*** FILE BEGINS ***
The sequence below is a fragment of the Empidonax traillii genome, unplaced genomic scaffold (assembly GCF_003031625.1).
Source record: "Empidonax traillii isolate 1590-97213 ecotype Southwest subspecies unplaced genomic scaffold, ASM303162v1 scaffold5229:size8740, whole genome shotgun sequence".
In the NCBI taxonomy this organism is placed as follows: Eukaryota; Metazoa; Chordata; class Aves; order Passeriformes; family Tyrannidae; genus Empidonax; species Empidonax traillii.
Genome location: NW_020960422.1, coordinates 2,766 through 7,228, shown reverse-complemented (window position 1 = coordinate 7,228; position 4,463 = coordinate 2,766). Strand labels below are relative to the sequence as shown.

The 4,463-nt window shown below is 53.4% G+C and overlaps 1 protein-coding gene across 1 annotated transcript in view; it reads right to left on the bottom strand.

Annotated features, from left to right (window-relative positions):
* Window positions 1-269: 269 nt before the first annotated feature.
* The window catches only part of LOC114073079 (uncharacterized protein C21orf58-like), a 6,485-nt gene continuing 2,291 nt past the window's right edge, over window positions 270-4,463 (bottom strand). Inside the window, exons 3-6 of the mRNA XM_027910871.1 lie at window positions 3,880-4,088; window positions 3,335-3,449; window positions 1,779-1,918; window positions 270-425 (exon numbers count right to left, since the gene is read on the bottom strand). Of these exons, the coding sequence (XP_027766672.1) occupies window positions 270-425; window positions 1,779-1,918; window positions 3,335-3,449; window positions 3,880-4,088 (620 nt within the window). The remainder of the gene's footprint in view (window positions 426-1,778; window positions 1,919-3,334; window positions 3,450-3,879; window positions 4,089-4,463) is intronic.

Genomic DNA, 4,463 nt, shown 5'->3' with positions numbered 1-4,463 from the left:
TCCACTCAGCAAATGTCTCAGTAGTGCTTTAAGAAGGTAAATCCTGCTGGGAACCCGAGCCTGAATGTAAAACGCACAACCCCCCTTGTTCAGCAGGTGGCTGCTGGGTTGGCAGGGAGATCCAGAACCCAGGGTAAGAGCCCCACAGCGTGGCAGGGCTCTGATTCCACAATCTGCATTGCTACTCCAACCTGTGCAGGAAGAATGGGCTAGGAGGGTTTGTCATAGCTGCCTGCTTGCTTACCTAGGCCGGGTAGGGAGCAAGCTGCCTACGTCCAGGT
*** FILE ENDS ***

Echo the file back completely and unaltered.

The sequence below is a fragment of the Empidonax traillii genome, unplaced genomic scaffold (assembly GCF_003031625.1).
Source record: "Empidonax traillii isolate 1590-97213 ecotype Southwest subspecies unplaced genomic scaffold, ASM303162v1 scaffold5229:size8740, whole genome shotgun sequence".
In the NCBI taxonomy this organism is placed as follows: Eukaryota; Metazoa; Chordata; class Aves; order Passeriformes; family Tyrannidae; genus Empidonax; species Empidonax traillii.
Genome location: NW_020960422.1, coordinates 2,766 through 7,228, shown reverse-complemented (window position 1 = coordinate 7,228; position 4,463 = coordinate 2,766). Strand labels below are relative to the sequence as shown.

The 4,463-nt window shown below is 53.4% G+C and overlaps 1 protein-coding gene across 1 annotated transcript in view; it reads right to left on the bottom strand.

Annotated features, from left to right (window-relative positions):
* Window positions 1-269: 269 nt before the first annotated feature.
* The window catches only part of LOC114073079 (uncharacterized protein C21orf58-like), a 6,485-nt gene continuing 2,291 nt past the window's right edge, over window positions 270-4,463 (bottom strand). Inside the window, exons 3-6 of the mRNA XM_027910871.1 lie at window positions 3,880-4,088; window positions 3,335-3,449; window positions 1,779-1,918; window positions 270-425 (exon numbers count right to left, since the gene is read on the bottom strand). Of these exons, the coding sequence (XP_027766672.1) occupies window positions 270-425; window positions 1,779-1,918; window positions 3,335-3,449; window positions 3,880-4,088 (620 nt within the window). The remainder of the gene's footprint in view (window positions 426-1,778; window positions 1,919-3,334; window positions 3,450-3,879; window positions 4,089-4,463) is intronic.

Genomic DNA, 4,463 nt, shown 5'->3' with positions numbered 1-4,463 from the left:
TCCACTCAGCAAATGTCTCAGTAGTGCTTTAAGAAGGTAAATCCTGCTGGGAACCCGAGCCTGAATGTAAAACGCACAACCCCCCTTGTTCAGCAGGTGGCTGCTGGGTTGGCAGGGAGATCCAGAACCCAGGGTAAGAGCCCCACAGCGTGGCAGGGCTCTGATTCCACAATCTGCATTGCTACTCCAACCTGTGCAGGAAGAATGGGCTAGGAGGGTTTGTCATAGCTGCCTGCTTGCTTACCTAGGCCGGGTAGGGAGCAAGCTGCCTACGTCCAGGT